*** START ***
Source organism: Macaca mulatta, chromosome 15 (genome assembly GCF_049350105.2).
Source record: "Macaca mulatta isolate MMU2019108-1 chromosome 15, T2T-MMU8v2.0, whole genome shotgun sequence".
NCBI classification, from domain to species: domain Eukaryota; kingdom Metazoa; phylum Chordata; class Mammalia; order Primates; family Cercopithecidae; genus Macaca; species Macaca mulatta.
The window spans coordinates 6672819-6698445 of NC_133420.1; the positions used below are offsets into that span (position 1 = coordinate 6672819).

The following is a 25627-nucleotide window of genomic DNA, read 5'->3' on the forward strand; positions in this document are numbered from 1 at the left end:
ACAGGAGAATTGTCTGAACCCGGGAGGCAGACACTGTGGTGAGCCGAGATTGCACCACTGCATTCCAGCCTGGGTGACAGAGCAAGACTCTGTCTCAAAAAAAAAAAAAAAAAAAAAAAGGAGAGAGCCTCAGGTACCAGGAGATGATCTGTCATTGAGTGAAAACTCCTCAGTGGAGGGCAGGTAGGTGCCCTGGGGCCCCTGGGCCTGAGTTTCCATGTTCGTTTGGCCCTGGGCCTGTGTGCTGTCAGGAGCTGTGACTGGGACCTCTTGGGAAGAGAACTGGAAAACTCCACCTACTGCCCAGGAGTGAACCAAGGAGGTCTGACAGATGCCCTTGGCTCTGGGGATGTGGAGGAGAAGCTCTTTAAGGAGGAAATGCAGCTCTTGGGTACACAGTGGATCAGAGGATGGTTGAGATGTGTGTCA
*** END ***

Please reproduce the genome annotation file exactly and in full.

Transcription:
Source organism: Macaca mulatta, chromosome 15 (genome assembly GCF_049350105.2).
Source record: "Macaca mulatta isolate MMU2019108-1 chromosome 15, T2T-MMU8v2.0, whole genome shotgun sequence".
NCBI classification, from domain to species: domain Eukaryota; kingdom Metazoa; phylum Chordata; class Mammalia; order Primates; family Cercopithecidae; genus Macaca; species Macaca mulatta.
The window spans coordinates 6672819-6698445 of NC_133420.1; the positions used below are offsets into that span (position 1 = coordinate 6672819).

The following is a 25627-nucleotide window of genomic DNA, read 5'->3' on the forward strand; positions in this document are numbered from 1 at the left end:
ACAGGAGAATTGTCTGAACCCGGGAGGCAGACACTGTGGTGAGCCGAGATTGCACCACTGCATTCCAGCCTGGGTGACAGAGCAAGACTCTGTCTCAAAAAAAAAAAAAAAAAAAAAAAGGAGAGAGCCTCAGGTACCAGGAGATGATCTGTCATTGAGTGAAAACTCCTCAGTGGAGGGCAGGTAGGTGCCCTGGGGCCCCTGGGCCTGAGTTTCCATGTTCGTTTGGCCCTGGGCCTGTGTGCTGTCAGGAGCTGTGACTGGGACCTCTTGGGAAGAGAACTGGAAAACTCCACCTACTGCCCAGGAGTGAACCAAGGAGGTCTGACAGATGCCCTTGGCTCTGGGGATGTGGAGGAGAAGCTCTTTAAGGAGGAAATGCAGCTCTTGGGTACACAGTGGATCAGAGGATGGTTGAGATGTGTGTCA